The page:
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U.S. crude exports to Canada see significant increases

By Patrick C. Miller | August 27, 2014

The export of United States crude to Canada has skyrocketed in recent years, thanks to dramatic increases in the production of sweet, light crude from the Bakken and other shale plays in the U.S.

Because outlets for light crude are becoming more limited, “for the first time in decades, the debate over exports has been broached, as the U.S. refining system approaches saturation levels,” according to a recent report from Turner Mason & Co.

The report is authored for TM&C by Ryan Couture, senior consultant, and John Auers, executive vice president. The firm monitors crude and refined product markets and how regulatory developments impact them.

Presidential approval is usually required to export U.S. crude—except for Canada as long as it’s used within the country. The small volumes of crude exported to Canada over the years have increased dramatically from 32 (thousand barrels per day) in December 2010 to 350 MBPD in June 2014.

According to the TM&C report, “The U.S. has passed OPEC (Organization of Petroleum Exporting Countries) member Ecuador in total crude exports (which averaged 272 MBPD in 2013) and have become the principal feedstock for Canada’s Atlantic Coast refineries.”

U.S. crude imports over the past several years have declined while domestic production rose. U.S. production has increased from 5 million barrels per day (MMBPD) a few years ago to 8.5 MMBPD and continues to increase.

“This growth has been an important ‘relief valve’ for U.S. producers as the ability of domestic refiners to absorb more light barrels approaches its limits, and exports to other countries are restricted,” the report said.

Despite this, the U.S. continues to import significant volumes of light and medium quality crude from Canada.

“Infrastructure limitations, regulations (export policy, Jones Act, etc.) and differing regional refinery capabilities all influence these movements. In the next few months and years, we could see dramatic changes in many of these factors,” Couture and Auers write.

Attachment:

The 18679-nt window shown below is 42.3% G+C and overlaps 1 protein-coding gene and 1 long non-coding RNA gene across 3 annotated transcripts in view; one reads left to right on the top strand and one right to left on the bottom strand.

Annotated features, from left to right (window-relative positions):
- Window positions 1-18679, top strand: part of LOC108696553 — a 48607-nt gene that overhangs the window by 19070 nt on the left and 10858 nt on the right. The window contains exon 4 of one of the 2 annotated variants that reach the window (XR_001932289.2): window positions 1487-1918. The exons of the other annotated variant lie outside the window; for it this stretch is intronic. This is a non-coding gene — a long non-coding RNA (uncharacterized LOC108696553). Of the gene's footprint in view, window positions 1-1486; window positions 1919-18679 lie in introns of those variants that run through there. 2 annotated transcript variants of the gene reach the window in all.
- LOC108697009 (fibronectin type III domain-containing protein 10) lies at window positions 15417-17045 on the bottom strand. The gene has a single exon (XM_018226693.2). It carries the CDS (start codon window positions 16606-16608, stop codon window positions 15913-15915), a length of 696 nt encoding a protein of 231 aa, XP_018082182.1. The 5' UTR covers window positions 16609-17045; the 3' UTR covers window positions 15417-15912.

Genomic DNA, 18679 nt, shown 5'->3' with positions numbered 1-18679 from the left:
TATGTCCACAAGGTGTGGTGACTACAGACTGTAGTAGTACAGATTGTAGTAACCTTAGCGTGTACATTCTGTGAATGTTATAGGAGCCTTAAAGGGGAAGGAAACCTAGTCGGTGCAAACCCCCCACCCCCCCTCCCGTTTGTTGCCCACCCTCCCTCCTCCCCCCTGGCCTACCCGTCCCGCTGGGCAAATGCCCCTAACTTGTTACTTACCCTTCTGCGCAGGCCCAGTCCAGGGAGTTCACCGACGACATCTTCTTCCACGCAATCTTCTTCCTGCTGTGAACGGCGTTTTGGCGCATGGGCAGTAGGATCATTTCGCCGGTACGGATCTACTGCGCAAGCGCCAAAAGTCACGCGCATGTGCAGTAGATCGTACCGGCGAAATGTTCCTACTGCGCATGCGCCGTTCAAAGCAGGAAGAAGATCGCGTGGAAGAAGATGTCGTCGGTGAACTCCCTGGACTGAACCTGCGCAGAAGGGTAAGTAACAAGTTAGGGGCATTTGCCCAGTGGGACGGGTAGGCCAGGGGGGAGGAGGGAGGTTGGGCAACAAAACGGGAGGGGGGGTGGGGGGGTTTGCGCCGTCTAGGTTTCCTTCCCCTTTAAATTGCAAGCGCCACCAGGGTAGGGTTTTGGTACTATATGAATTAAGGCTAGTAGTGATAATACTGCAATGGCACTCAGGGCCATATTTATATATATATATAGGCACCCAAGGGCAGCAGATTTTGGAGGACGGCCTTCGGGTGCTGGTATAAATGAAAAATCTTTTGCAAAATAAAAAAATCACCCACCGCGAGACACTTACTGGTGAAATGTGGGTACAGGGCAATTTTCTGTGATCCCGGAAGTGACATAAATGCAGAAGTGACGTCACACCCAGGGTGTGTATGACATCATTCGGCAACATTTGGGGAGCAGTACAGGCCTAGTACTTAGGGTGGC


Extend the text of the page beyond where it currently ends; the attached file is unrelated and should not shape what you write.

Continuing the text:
Factors outlined in the report that could impact the trend of increased crude exports to Canada in the coming months include:

* The reversal of Enbridge’s Line 9, which transports imported crude west from Montreal to Sarnia in southwestern Ontario. This flow is being reversed to give the eastern Canadian refineries access to western Canadian crudes, potentially cutting into U.S. crude exports.

* Increasing Canadian production combined with the U.S. lack of approval for TransCanada’s Keystone XL pipeline and Enbridge’s Alberta Clipper expansion has made producers more desperate to find a market for their crude.

* Price disparities caused by increased U.S. crude production and restricted exports could enable Canada to use Montreal as a hub for the exchange of heavy crude for light. Using cheaper, foreign flagged transport vessels, Canada could ship heavy oil sand crude to the U.S. Gulf Coast and have them return with light, sweet crudes.

The report concludes: “As North America continues toward energy independence, a reshuffling of crude flows will take place to balance crude qualities with refinery demands. The increase in U.S. production will continue to flow north as long as the economics drive it in that direction. With the pending reversal of Line 9, there will be a shift in those economics, although the impact is yet unknown.”